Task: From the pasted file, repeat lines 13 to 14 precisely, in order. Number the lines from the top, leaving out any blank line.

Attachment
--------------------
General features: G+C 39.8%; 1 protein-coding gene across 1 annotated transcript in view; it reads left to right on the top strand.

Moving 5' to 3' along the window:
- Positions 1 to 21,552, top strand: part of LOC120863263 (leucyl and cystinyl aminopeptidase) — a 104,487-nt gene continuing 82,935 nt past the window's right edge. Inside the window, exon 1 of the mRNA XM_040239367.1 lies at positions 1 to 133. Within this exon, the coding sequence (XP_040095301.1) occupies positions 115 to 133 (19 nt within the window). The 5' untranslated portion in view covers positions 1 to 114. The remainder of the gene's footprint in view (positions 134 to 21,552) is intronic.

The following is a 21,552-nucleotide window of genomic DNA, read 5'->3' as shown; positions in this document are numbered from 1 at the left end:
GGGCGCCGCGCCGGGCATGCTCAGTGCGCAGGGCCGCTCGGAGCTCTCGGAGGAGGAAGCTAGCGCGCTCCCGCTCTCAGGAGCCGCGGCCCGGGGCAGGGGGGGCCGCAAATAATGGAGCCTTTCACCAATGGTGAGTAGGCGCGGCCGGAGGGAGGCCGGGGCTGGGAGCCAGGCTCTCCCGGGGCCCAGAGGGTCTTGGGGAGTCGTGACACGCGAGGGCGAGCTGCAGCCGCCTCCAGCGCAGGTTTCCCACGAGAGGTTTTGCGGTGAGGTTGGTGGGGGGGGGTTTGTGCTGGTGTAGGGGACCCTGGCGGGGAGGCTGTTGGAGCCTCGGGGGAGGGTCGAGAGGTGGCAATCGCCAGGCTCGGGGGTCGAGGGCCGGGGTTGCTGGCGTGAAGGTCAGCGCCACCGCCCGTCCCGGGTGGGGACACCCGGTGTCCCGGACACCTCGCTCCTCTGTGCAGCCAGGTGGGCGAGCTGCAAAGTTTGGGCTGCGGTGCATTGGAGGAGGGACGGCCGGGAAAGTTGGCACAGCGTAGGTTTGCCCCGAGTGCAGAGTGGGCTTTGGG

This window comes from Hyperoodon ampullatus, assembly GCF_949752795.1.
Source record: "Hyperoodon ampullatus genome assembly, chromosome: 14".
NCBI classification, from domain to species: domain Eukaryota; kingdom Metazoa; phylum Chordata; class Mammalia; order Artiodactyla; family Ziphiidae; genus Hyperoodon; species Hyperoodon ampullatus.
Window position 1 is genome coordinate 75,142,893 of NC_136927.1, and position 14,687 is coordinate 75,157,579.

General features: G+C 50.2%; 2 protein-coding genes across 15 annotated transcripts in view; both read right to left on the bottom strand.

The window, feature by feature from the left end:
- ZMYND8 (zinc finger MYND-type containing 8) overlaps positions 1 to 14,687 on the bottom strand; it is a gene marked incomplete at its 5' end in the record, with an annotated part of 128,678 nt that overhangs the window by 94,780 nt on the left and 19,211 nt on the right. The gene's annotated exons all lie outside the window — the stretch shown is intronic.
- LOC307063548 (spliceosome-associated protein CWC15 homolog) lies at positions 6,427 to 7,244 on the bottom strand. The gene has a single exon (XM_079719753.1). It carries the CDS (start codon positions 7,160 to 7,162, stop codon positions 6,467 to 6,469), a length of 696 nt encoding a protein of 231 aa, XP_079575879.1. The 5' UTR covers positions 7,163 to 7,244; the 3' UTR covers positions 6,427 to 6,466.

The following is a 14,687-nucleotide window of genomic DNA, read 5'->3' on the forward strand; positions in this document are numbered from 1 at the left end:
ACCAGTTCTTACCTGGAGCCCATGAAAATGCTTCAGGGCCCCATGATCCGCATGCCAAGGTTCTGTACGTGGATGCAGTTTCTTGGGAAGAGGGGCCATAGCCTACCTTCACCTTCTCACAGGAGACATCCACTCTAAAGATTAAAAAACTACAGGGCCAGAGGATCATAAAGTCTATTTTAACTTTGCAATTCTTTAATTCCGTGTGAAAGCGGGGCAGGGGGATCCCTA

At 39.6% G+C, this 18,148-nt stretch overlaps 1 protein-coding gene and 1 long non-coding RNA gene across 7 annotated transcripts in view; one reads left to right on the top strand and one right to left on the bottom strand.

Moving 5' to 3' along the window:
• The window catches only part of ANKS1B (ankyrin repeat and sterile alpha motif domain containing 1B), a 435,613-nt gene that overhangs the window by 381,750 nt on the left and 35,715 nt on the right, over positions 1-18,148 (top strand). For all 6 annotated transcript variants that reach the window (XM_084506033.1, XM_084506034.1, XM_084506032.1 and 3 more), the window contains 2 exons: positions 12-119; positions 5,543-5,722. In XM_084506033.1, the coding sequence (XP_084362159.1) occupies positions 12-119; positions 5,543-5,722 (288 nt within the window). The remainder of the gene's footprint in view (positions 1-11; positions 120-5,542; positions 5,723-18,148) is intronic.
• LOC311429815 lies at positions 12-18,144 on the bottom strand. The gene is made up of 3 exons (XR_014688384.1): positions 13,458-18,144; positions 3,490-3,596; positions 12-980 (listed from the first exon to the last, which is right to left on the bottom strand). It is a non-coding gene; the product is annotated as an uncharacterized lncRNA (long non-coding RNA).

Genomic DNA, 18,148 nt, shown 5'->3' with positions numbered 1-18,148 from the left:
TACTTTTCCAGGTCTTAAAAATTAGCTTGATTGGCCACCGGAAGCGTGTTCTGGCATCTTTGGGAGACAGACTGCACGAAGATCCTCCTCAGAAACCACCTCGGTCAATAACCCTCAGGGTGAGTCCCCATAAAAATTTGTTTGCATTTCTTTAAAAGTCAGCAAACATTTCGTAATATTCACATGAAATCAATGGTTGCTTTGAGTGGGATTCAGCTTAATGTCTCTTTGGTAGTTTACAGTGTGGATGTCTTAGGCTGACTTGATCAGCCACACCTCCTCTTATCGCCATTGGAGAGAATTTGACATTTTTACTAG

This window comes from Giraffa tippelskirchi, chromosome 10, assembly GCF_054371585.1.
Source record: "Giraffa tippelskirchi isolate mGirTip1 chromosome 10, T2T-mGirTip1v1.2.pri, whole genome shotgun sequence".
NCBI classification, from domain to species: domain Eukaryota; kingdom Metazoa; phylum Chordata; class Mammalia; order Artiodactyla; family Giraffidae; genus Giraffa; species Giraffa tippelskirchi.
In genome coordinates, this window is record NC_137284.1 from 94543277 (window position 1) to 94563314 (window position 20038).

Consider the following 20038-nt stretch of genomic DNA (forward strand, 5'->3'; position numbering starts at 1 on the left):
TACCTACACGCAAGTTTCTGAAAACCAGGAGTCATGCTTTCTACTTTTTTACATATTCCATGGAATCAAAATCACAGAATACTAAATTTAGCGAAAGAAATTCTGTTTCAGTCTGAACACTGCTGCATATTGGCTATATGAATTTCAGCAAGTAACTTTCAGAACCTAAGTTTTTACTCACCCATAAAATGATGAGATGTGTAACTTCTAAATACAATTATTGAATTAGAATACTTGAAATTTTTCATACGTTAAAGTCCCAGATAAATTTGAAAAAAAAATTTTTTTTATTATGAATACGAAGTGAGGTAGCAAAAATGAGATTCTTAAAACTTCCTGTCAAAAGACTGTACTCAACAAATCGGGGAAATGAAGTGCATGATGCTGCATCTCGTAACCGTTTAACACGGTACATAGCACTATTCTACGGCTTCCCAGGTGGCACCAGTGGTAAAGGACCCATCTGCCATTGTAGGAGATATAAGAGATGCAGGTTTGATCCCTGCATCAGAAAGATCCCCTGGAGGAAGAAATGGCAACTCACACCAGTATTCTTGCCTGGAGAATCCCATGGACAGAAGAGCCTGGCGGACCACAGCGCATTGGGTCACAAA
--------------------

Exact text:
- LOC307063548 (spliceosome-associated protein CWC15 homolog) lies at positions 6,427 to 7,244 on the bottom strand. The gene has a single exon (XM_079719753.1). It carries the CDS (start codon positions 7,160 to 7,162, stop codon positions 6,467 to 6,469), a length of 696 nt encoding a protein of 231 aa, XP_079575879.1. The 5' UTR covers positions 7,163 to 7,244; the 3' UTR covers positions 6,427 to 6,466.

The following is a 14,687-nucleotide window of genomic DNA, read 5'->3' on the forward strand; positions in this document are numbered from 1 at the left end: